Writing in the latest issue of the Journal of Agriculture and Food Chemistry (April 17), Rui Hai Liu, M.D., Cornell assistant professor of food science, notes, "This research demonstrates that heat processing actually enhanced the nutritional value of tomatoes by increasing the lycopene content -- a phytochemical that makes tomatoes red -- that can be absorbed by the body, as well as the total antioxidant activity. The research dispels the popular notion that processed fruits and vegetables have lower nutritional value than fresh produce."
Tomato samples were heated to 88 degrees Celsius (190.4 degrees Fahrenheit) for two minutes, a quarter-hour and a half-hour. Consistent with previous studies, vitamin C content decreased by 10, 15 and 29 percent, respectively, when compared to raw, uncooked tomatoes. However, the research revealed that the beneficial trans-lycopene content of the cooked tomatoes increased by 54, 171 and 164 percent, respectively. Levels of cis -lycopene (which the body easily absorbs) rose by 6, 17 and 35 percent, respectively; and antioxidant levels in the heated tomatoes increased by 28, 34 and 62 percent, respectively. Antioxidants protect the human body from cell and tissue damage, which occurs when harmful molecules called free radicals, released as oxygen, are metabolized by the body.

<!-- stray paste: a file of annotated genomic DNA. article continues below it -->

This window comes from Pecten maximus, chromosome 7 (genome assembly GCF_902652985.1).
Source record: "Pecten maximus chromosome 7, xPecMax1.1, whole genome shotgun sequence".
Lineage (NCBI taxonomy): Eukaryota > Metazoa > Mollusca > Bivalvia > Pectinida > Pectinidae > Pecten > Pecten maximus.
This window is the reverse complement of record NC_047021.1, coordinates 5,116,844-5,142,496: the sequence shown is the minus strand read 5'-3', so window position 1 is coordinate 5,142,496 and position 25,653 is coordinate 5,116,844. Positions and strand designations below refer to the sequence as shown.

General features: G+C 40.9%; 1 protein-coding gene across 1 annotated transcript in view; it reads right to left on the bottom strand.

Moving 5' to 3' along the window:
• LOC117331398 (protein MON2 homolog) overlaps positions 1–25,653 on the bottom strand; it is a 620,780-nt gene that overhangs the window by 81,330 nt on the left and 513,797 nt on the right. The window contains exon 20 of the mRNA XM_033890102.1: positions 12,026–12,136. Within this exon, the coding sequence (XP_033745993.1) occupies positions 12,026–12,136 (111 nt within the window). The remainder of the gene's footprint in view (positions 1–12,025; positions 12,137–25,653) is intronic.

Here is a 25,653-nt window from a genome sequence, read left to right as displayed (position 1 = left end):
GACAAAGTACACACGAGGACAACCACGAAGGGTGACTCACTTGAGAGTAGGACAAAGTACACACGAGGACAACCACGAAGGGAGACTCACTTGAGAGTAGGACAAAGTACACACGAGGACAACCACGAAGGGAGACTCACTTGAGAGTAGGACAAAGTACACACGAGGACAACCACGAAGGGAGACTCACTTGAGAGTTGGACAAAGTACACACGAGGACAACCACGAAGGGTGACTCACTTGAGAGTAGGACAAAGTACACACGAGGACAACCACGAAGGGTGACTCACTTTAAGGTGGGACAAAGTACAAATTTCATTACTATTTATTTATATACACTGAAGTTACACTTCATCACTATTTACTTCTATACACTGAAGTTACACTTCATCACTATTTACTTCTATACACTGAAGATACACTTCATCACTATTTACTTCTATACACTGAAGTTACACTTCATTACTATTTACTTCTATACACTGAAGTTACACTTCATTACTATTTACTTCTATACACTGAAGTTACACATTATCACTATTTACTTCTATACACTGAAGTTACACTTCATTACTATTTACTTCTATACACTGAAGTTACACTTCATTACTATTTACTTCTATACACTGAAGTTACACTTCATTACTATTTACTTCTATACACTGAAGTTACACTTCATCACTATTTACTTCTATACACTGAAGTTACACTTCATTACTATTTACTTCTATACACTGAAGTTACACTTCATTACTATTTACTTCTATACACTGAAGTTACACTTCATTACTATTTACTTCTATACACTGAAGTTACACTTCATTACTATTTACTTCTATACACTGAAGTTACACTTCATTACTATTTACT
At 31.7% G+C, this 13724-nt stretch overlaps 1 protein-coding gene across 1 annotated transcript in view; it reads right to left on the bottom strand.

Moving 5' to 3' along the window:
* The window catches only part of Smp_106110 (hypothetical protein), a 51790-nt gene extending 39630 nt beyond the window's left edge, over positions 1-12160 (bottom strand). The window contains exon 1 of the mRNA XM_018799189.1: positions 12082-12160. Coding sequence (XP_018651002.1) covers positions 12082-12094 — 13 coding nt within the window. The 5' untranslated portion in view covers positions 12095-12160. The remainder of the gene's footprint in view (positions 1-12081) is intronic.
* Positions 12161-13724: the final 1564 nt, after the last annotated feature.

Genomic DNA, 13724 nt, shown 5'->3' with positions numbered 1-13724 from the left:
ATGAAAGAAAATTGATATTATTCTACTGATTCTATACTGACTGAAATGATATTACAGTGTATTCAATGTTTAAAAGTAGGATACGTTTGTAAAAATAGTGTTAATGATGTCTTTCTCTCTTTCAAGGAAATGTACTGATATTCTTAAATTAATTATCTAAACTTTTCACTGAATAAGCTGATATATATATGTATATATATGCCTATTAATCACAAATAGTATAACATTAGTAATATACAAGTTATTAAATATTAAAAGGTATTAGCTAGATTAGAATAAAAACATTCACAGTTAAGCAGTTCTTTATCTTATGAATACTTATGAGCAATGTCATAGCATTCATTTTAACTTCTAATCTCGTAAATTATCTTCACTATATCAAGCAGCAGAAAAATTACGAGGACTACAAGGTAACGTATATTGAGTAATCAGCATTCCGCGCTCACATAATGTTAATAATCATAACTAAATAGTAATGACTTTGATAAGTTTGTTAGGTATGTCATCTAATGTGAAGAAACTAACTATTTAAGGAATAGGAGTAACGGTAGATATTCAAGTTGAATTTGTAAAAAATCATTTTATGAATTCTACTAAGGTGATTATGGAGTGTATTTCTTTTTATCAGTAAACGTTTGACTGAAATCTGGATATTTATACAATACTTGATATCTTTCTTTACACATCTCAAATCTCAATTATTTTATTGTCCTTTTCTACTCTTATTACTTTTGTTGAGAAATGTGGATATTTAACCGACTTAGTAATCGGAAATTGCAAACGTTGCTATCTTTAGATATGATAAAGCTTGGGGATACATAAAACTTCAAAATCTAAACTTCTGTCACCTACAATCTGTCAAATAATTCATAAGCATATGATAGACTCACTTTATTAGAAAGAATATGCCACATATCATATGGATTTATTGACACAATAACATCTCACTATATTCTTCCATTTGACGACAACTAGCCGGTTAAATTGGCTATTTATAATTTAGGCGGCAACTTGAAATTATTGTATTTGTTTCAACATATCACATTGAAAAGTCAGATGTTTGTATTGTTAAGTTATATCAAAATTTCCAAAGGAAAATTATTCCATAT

Lycopene, a carotenoid responsible for the red color in tomatoes and other fruits, has long been known as a powerful antioxidant that decreases cancer and heart-disease risk. Carotenoids, along with phenolic acids and flavonoids, are all phytochemicals, the nutritionally beneficial ac
Contact: Blaine P. Friedlander Jr.
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